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K-Gr 4-In this disappointing effort, Seibold uses bits and pieces of Lewis Carroll's original text, but the story has been so severely abridged that the narrative is disrupted and the remaining scenes seem disconnected and illogical. For example, the action abruptly shifts from Alice finding the bottle labeled "drink me" to her being stuck inside the Rabbit's house, without any explanation of how her size was altered or how she came to be there. The choppy text is not helped by the numerous typefaces employed; the constant change in colors is distracting and some of the fonts are difficult to decipher. Mixing shades of olive green, mustard yellow, and sherbet orange, the spreads are packed with color and action. The faces of the characters are stylized and have a flat appearance that is a bit disconcerting. Some of the pop-ups work better than others. There are a few clever effects, such as when a pull-tab brings down a piece of murky plastic that covers all of the Cheshire cat except his smile. If you need to have your Alice in 3-D form, stick with Robert Sabuda's version (Little Simon, 2003), an adaptation with beautifully composed illustrations, flawlessly engineered pop-ups, and a carefully edited text that evokes the flavor and flow of the original.-Joy Fleishhacker, School Library Journal Copyright 2003 Reed Business Information.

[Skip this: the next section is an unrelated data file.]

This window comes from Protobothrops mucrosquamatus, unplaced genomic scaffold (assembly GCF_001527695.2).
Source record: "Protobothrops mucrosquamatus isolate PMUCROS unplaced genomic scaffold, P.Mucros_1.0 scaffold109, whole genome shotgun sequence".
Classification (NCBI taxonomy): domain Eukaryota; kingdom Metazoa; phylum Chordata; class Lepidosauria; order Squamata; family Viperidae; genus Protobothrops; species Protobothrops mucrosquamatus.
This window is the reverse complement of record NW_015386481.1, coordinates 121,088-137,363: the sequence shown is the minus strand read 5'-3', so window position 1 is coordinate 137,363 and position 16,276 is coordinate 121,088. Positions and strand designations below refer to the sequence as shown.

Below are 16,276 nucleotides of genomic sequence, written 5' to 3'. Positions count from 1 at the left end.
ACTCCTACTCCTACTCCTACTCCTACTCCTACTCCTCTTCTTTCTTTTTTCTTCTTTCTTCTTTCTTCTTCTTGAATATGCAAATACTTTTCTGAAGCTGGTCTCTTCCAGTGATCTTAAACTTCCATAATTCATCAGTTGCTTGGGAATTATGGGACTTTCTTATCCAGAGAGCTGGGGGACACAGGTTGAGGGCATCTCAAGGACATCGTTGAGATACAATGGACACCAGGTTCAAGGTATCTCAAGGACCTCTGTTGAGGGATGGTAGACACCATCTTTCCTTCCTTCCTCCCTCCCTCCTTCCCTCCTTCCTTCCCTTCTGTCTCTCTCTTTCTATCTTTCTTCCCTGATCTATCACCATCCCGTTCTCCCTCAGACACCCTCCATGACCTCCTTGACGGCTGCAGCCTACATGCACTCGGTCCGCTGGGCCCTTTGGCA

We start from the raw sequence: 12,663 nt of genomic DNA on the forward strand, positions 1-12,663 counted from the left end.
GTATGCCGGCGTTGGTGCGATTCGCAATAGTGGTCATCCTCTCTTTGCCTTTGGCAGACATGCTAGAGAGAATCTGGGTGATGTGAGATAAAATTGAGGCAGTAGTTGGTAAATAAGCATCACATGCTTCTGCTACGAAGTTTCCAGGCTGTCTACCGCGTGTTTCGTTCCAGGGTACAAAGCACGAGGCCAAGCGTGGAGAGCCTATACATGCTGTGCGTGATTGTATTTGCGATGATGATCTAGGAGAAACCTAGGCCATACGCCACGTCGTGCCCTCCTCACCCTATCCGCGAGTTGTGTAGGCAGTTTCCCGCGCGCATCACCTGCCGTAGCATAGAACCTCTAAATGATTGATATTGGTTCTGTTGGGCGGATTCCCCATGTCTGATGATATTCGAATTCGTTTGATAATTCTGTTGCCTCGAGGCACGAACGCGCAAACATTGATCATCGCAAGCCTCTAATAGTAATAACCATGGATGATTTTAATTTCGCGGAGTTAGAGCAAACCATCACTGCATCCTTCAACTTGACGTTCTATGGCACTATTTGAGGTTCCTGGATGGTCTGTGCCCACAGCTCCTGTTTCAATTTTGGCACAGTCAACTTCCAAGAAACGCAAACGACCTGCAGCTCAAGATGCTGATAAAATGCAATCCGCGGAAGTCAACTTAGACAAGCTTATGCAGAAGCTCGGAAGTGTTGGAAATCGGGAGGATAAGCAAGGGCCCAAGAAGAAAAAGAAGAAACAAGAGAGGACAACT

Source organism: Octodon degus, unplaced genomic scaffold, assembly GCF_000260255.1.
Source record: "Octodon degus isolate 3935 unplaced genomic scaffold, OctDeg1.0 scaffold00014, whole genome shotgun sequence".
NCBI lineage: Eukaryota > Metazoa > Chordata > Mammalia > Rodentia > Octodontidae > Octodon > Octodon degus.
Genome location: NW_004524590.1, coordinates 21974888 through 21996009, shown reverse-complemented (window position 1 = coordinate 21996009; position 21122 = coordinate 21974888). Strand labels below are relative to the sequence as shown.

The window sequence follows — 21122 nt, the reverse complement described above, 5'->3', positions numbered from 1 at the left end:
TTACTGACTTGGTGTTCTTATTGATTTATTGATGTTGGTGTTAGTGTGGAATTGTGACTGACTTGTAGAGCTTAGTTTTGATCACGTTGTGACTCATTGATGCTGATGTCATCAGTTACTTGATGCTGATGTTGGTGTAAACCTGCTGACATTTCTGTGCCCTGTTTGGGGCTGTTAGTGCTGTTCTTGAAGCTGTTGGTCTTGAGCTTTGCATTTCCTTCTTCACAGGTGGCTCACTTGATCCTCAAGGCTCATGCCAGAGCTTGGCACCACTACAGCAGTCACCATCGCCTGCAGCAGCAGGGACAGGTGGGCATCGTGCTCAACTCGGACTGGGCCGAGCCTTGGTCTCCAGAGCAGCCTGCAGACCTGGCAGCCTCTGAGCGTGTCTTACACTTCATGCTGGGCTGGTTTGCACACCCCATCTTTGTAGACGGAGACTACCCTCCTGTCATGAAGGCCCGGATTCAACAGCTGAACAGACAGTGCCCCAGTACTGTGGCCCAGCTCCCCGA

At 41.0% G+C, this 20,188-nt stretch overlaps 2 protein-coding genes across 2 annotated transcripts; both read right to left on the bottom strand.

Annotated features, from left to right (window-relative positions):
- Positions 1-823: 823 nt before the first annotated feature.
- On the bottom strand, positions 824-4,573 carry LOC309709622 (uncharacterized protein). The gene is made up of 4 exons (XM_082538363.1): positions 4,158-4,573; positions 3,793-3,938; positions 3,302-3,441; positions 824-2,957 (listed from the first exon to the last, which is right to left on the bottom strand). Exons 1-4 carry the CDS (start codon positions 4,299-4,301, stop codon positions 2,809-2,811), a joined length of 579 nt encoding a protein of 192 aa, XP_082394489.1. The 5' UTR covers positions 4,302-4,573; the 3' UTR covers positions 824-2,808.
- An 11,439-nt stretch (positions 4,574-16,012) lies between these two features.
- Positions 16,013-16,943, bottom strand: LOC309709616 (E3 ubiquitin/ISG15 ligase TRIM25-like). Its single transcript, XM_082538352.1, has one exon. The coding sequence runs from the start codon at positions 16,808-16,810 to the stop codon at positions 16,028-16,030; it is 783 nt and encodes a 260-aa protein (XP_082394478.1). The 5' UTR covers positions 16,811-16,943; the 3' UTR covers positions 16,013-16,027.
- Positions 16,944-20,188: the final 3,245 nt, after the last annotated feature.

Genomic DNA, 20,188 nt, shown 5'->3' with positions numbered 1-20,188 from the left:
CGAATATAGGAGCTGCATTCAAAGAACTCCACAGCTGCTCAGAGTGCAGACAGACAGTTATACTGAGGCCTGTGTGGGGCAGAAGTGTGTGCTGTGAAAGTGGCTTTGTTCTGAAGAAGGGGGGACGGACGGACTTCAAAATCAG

engineered Alice does not match the gracefulness of Robert Sabuda's (reviewed above). It begins briskly, with Alice spying the White Rabbit, but soon reveals its shortcomings as a pop-up. The rabbit, for instance, printed on a bent flap, lies almost flush with the ground. Throughout the book's seven tableaux, the paper architecture does not unfold smoothly, requiring manual assistance that reduces the book's shelf life and the pleasure of playing with it. Unfortunately, Lewis Carroll's story is so condensed that some of the visual details (references to Alice's "sea of tears" and the "fish-footman") appear from nowhere; Carroll's original might have nonsensical turns, but its plot is coherent, whereas this narrative may well be befuddling to those unfamiliar with the tale. Yet where this book is lacking in sleek engineering and storytelling, it does offer avant-garde aesthetics. The text is hand-lettered in Seibold's signature multicolored script, and the images are styled in his minor-key palette of olive drab, blue gray, brick red, plum and white. Pull-tabs welcome reader participation, and some reveal themselves only on rereadings. Among the best effects is a Cheshire Cat whose smile is printed on a clear plastic window; when someone tugs the tab, a smoky piece of plastic descends, obscuring the Cat but leaving its grin. Seibold's funny, non-moveable books, such as the Mr. Lunch series, better convey the illusion of action and excitement. All ages. (Oct.) Copyright 2003 Reed Business Information.